Free Downloads
Starry-Eyed: Seeing Grace In The Unfolding Constellation Of Life And Motherhood

Being a mom is all of it: light and dark, highs and lows, fever pitch frustration and all-consuming love. By now, you already know that with great love comes great joy . . . and great pain. It can be crazy-making! But it doesn’t have to be.   In Starry-Eyed, MOPS CEO Mandy Arioto reveals how the brightest and darkest moments of motherhood alike can become a sacred—and sanity-saving— opportunity to encounter God. There is a way to flourish in the midst of it all, and it starts with embracing the light and darkness in life with expectation and awe.   Heartening, enchanting, and always unflinchingly honest, Starry-Eyed will show you how to find the unexpected grace in your life as a woman, wife, mother, daughter, sister, and friend. Consider this your heart-to-heart sit-down with a woman who’s been there, and can help you find fresh eyes to see how beauty and pain can mingle with purpose.  

Paperback: 192 pages

Publisher: Zondervan (August 30, 2016)

Language: English

ISBN-10: 0310340403

ISBN-13: 978-0310340409

Product Dimensions: 5.5 x 0.5 x 8.4 inches

Shipping Weight: 12.6 ounces (View shipping rates and policies)

Average Customer Review: 3.2 out of 5 stars  See all reviews (48 customer reviews)

Best Sellers Rank: #13,008 in Books (See Top 100 in Books) #50 in Books > Christian Books & Bibles > Christian Living > Family #123 in Books > Christian Books & Bibles > Christian Living > Personal Growth #2955 in Books > Religion & Spirituality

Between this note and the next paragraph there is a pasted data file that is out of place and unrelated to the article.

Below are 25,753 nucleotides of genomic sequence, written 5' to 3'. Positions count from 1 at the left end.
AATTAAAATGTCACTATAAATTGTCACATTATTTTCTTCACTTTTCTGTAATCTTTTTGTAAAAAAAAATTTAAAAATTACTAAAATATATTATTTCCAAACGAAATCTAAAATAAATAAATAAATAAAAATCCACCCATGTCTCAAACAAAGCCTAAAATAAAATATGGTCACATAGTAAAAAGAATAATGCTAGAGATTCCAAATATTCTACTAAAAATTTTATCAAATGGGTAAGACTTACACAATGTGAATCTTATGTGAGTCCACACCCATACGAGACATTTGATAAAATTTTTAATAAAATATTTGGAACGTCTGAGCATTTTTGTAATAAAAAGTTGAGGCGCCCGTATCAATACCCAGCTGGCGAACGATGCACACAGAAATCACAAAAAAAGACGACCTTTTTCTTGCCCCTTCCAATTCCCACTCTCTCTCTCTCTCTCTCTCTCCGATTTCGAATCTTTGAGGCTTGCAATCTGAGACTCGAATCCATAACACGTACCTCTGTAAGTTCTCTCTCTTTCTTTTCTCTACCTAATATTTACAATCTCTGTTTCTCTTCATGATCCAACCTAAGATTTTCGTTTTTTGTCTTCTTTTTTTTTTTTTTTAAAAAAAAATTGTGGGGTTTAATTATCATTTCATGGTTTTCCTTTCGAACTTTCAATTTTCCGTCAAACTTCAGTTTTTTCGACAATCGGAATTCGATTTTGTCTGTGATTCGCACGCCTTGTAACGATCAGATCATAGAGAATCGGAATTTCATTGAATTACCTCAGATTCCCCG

First, I need to express my absolute disappointment, as a MOPS member, about this literature being promoted by a well-known and absolutely wonderful Christian organization and that I am, perhaps, even more concerned that such literature was written, and therefore reveals the theology and beliefs of their president Mandy Arioto.As I read Starry-Eyed, I kept a tally of how many times Mandy mentions other religions or spiritual practices and gives them credence, versus how many times she refers to Jesus Christ and the Gospel. My count of the first came to 11 including Celtic Spirituality, Christian Mysticism, the Winter Solstice, Chinese Medicine, and Neo-Freudian Psychology. While she mentions Jesus by name more times than 11 (but not many more!), Mandy NEVER presents a clear gospel message. And when she does refer to the crucifixion, she never uses His name, nor does she tell the whole story, giving the reader an understanding of what Jesus' death and resurrection means for her (which is imperative considering what Arioto claims this book will provide to the weary mother). This was, by far, my most major concern.This book reeks of Emergent theology, where truth is relative, Universalism trumps scripture and sin need not be mentioned or dealt with. When referring to the Bible, she writes that it "is considered God-breathed" but not that it actually is. This provides plenty of wriggle room to apply scripture as she wishes rather than discerning passages in context, which is done only on occasion. (Very little scripture is actually used or referred to).